Rachel: There’s a reason that my title is “entrepreneur-in-residence” and not “fellow.” My job here is to launch something new. It’s not entirely clear yet what that will be, and I’m incredibly grateful that Omidyar Network and FSP are giving me the space to figure it out. What is clear is that the core of it will be experimenting with new ways to get people the financial help they need when they need it. My day-to-day will be talking with potential partners, setting up, and launching experiments, and better understanding what needs to shift in order to drive broad, systemic change.

Tilman: We like the “entrepreneur-in-residence” mindset because that’s very much how we’re viewing this work. We’re betting on Rachel as a social entrepreneur and giving her the freedom and flexibility over this next year to test ideas, build partnerships, and set up real-work experiments. Over time, we hope her work will attract other funders and partners, just as our for-profit investees demonstrate market success to bring new investors and partners into subsequent funding rounds.

What impact do you imagine that small, strategic cash infusions will have on people’s lives?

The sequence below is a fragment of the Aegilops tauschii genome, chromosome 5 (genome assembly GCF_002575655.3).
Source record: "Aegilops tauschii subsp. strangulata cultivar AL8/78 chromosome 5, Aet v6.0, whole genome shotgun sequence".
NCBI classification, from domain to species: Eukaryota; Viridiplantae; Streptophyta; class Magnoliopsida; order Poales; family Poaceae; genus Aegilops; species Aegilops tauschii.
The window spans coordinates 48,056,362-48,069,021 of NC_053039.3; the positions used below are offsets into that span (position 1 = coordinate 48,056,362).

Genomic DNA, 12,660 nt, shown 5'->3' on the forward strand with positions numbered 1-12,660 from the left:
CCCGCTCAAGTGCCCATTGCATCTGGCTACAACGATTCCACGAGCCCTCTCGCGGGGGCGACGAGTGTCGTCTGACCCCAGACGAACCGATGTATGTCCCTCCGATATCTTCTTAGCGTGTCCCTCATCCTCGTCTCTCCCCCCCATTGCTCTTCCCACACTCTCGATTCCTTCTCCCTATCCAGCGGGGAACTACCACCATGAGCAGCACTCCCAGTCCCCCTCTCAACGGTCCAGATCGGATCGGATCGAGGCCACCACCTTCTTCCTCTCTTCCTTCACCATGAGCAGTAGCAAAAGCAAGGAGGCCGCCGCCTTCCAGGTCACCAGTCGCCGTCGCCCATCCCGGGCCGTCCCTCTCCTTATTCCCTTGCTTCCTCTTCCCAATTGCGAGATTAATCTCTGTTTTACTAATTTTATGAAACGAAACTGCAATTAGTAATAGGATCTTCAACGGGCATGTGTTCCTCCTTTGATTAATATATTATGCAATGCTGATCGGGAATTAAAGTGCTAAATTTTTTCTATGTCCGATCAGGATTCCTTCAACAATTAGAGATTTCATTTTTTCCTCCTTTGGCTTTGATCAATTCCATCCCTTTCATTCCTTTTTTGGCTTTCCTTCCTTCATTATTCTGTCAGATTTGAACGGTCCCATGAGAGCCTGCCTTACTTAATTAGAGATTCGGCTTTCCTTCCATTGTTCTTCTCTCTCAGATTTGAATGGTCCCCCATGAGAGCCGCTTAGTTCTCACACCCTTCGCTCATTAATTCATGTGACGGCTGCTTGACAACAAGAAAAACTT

Rachel: The U.S. Financial Diaries helped us to see that financial ups and downs are the norm for many people, not the exception. There are moments throughout the year when people simply don’t have the cash on hand for needed spending, whether that is because they earned less that week or because the car broke down. Most people have heard the statistic that less than half of Americans can come up with $400 if they need to, without borrowing or selling something. That means that many families simply don’t have the cushion to weather the ups and downs without hardship. Small dollar shocks can then turn into big dollar problems. Borrowing spirals out of control; missed rent payments lead to eviction; a broken-down car makes getting to school or work painful or impossible.